If you don’t live in or near Indiana, you may only have a vague picture of a state with miles of farmland that hosts the annual Indianapolis 500 auto race. In fact, Indiana is filled with attractions and boasts diverse industries.
A discussion of Indiana’s charms would not be complete without a mention of Brown County, a destination spot where tourists stay days at a time for theater, musical events, hiking and boutique-hopping. Some prefer to visit Indiana’s historical sites, including the Benjamin Harrison Presidential Site and the Connor Prairie Interactive History Park, which reconstructs an 1836 prairie town. And for relaxation, Indiana has a great outdoor scene, like Marengo Cave and the Indiana Dunes State Park.
On the economic side, Indiana was ranked 35th for per capita personal income (PCPI) at $43,492, which is 88% of the national average, in 2016. However, the PCPI grew 3.6% from 2015 to 2016, which is a greater increase than the national average of 2.9%. The largest industry in the state is durable goods manufacturing, which makes up 16% of Indiana’s GDP. However, this industry only saw a 0.5% grow from 2015 to 2016.
Of course, as in the rest of the nation, many in Indiana find it necessary to file bankruptcy. Nearly 23,000 residents filed bankruptcy in 2016, according to statistics from the Northern and Southern districts.
Let’s explore what you need to know about bankruptcy exemptions if you are one of these filers in Indiana.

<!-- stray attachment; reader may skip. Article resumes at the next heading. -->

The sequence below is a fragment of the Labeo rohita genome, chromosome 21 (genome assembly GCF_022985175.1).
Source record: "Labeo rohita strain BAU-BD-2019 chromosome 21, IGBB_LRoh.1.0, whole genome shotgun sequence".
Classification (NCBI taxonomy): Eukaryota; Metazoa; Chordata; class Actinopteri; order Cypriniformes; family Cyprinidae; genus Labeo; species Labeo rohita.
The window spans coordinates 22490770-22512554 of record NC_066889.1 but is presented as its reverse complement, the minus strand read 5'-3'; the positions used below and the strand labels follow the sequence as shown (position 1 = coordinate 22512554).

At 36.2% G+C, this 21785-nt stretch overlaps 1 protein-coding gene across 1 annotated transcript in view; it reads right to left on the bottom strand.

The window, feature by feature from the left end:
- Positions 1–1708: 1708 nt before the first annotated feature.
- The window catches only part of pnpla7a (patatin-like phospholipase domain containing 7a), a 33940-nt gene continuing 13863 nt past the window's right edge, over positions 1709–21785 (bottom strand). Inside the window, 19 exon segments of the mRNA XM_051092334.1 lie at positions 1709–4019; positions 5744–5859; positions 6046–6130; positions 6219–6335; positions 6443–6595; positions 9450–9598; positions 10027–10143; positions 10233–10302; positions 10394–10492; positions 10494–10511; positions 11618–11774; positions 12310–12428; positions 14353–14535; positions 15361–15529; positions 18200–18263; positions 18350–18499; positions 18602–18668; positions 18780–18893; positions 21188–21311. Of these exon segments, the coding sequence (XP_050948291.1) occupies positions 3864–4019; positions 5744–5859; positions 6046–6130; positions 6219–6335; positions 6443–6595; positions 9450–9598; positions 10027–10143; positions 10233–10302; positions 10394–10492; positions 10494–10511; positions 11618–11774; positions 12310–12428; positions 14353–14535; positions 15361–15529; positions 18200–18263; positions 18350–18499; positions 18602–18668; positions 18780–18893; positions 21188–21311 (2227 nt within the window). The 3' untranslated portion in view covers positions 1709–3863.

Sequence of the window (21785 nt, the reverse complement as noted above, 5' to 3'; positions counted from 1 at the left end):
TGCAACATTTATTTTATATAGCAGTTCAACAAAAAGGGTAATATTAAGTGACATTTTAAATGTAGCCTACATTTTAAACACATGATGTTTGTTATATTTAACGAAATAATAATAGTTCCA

The Basics of Chapter 7 Bankruptcy in Indiana
When an individual files for bankruptcy, it’s usually under Chapter 7, which is liquidation bankruptcy, rather than under Chapter 13, which is reorganization bankruptcy. Chapter 7 bankruptcies are primarily governed by federal law under Title 11 of the U.S. Code. If you are filing under Chapter 7, you need to know that a bankruptcy trustee may sell some of your property in order to help pay your debts. However, some property is exempt, and thus safe from the bankruptcy trustee.
In order to come out of a Chapter 7 bankruptcy in the best position possible, therefore, you must be very clear what property is exempt and therefore safe, and what property is non-exempt and subject to sale by the bankruptcy trustee. Some laws put a value limit on the extent to which your property may be exempt. This limit applies to your equity in the property rather than the value of the property in its entirety.
Filing for bankruptcy is a big step. If you are considering it, it would be wise to contact an Indiana bankruptcy attorney to discuss your options.
Indiana Bankruptcy Exemptions: Can I keep my property?
The U.S. Bankruptcy Code provides a list of exemptions, but each state can also establish their own list of exemptions. Now here’s the key: some states allow filers to choose whether to use the federal or state exemptions, and others insist that filers use the state exemptions. These latter states are known as “opt-out” states, and this is where Indiana falls. If you file in Indiana, you must use the Indiana bankruptcy exemptions and may not use the federal exemptions — except for some specific federal exemptions that you may use in conjunction with the state exemptions.
If you are married and file a joint bankruptcy with your spouse, you can double the exemption amount for any property as long as you both have an ownership interest.